2

This question already has an answer here:

I have a bit of a complex question on flexbox. Basically, my demo works in Chrome but not in Firefox. Below is my HTML code:

<div class="flex-main-container">

    <img src="http://www.modifiedstreetcars.com/sites/default/files/styles/carousel_circle/public/Nissan-GTR-White-Custom1.jpg?itok=RTxhTPOv" alt="">
    <img src="http://www.buntycars.com/contents/member/buntycars/photos/Hot-Modified-Car-Wallpape-721c6.jpg" alt="">

    <figure>
        <img src="http://modscar.net/wp-content/uploads/2016/04/30-MODIFIED-CARS-ARE-SHINING-AT-THE-ZOMBIE-APOCALYPSE.jpg" alt="">
        <figcaption>explanatory caption</figcaption>
    </figure>
    <figure>
        <img src="http://modscar.net/wp-content/uploads/2016/04/30-MODIFIED-CARS-ARE-SHINING-AT-THE-ZOMBIE-APOCALYPSE.jpg" alt="">
        <figcaption>explanatory caption</figcaption>
    </figure>

</div>

Now the documentation has the following to say about positioned elements in flex containers:

As it is out-of-flow, an absolutely-positioned child of a flex container does not participate in flex layout.

MORE INFO HERE

Now I have positioned two elements, i.e., the images absolutely like so:

.flex-main-container > img:nth-of-type(1) {
        position: absolute;
        left: 0;
        top: 0;
}

.flex-main-container > img:nth-of-type(2) {
        position: absolute;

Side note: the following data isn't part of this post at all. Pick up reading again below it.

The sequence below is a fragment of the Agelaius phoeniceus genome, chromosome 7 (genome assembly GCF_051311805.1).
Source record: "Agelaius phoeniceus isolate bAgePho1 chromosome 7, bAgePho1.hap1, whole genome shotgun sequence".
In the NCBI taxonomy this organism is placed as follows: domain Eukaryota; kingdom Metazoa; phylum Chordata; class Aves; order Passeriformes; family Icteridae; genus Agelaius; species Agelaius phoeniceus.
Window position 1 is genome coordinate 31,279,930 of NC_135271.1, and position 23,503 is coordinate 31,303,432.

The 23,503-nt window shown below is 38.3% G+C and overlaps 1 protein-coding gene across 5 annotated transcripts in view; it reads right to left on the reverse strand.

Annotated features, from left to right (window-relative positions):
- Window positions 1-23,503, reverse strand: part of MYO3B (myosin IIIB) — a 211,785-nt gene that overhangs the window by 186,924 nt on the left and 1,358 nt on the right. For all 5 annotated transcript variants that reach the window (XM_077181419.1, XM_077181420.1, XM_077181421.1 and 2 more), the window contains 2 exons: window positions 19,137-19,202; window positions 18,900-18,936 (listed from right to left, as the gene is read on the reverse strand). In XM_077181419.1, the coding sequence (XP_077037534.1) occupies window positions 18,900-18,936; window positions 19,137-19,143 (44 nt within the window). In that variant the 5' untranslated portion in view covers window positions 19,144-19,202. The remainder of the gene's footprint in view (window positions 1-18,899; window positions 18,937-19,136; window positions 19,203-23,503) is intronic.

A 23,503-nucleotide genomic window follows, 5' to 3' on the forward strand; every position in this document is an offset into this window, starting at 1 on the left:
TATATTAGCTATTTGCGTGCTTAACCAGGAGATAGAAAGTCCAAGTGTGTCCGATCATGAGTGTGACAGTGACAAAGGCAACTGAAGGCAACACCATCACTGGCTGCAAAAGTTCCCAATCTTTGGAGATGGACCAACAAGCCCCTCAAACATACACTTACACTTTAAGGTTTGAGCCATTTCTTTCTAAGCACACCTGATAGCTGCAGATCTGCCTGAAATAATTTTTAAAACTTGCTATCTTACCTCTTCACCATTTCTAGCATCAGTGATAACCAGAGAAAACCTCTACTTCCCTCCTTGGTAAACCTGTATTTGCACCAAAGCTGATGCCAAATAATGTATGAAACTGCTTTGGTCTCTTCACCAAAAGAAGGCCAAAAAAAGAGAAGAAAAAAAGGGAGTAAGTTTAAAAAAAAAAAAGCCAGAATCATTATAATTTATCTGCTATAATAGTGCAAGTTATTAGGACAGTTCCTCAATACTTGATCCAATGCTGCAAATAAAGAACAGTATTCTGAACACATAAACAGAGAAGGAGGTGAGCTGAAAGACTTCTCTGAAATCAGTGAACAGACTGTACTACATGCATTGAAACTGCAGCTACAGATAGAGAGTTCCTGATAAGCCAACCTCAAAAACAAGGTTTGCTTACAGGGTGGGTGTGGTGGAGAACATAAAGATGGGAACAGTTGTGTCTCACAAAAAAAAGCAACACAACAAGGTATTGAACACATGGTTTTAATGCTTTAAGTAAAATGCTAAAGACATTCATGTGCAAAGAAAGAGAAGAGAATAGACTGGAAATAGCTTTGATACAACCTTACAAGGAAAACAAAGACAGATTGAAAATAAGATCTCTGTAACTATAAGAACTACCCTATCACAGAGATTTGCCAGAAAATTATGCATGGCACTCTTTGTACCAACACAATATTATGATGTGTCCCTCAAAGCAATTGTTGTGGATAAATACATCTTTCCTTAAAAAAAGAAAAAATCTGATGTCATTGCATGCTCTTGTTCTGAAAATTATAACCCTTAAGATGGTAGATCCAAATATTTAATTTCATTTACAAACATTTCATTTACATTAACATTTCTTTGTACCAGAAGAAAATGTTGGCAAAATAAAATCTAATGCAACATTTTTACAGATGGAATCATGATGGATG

left: 100px;
        top: 150px;
} 

Now on the container I have the following code:

.flex-main-container {
        background: #eee;
        display: flex;
        height: 500px;
        align-items:flex-start;
        justify-content:space-between;
        flex-direction: column;
} 

Now I would expect the remaining elements to spread out vertically since I have justify-content:space-between on the main container. I do get the desired behavior in Chrome. See screenshot below:

enter image description here

BUT THE BUG IN FIREFOX IS WHAT YOU SEE BELOW

enter image description here

Notice how in Firefox the black car image is not aligned to the top-right like it is in Chrome. Somehow in Firefox the absolutely positioned elements still seem to interfere in the positioning of the remaining elements, which I believe should't be the case.

Can somebody explain why is this happening? Why is Firefox allowing absolutely positioned elements to interfere in the positioning of other static elements?

P.S. This is a "WHY" question. I am not just looking for a "Hack" to fix this, but I am actually interested in why is this happening.

Thank you.

marked as duplicate by Michael_B css Aug 21 '16 at 22:37

This question has been asked before and already has an answer. If those answers do not fully address your question, please ask a new question.

5

That's because of an old version of the spec:

Absolutely positioned children of a flex container are not themselves flex items, but they leave behind "placeholders" in their normal position in the box tree. These placeholders are anonymous inline boxes with a width, height, and line-height of ‘0’, and they interact normally with the flexbox layout algorithm.

This was later modified:

The static position is intended to more-or-less match the position of an anonymous 0×0 in-flow ‘flex-start’-aligned flex item that participates in flex layout, the primary difference being that any packing spaces due to ‘justify-content: space-around’ or ‘justify-content: space-between’ are suppressed around the hypothetical item

But Firefox didn't implement that change.

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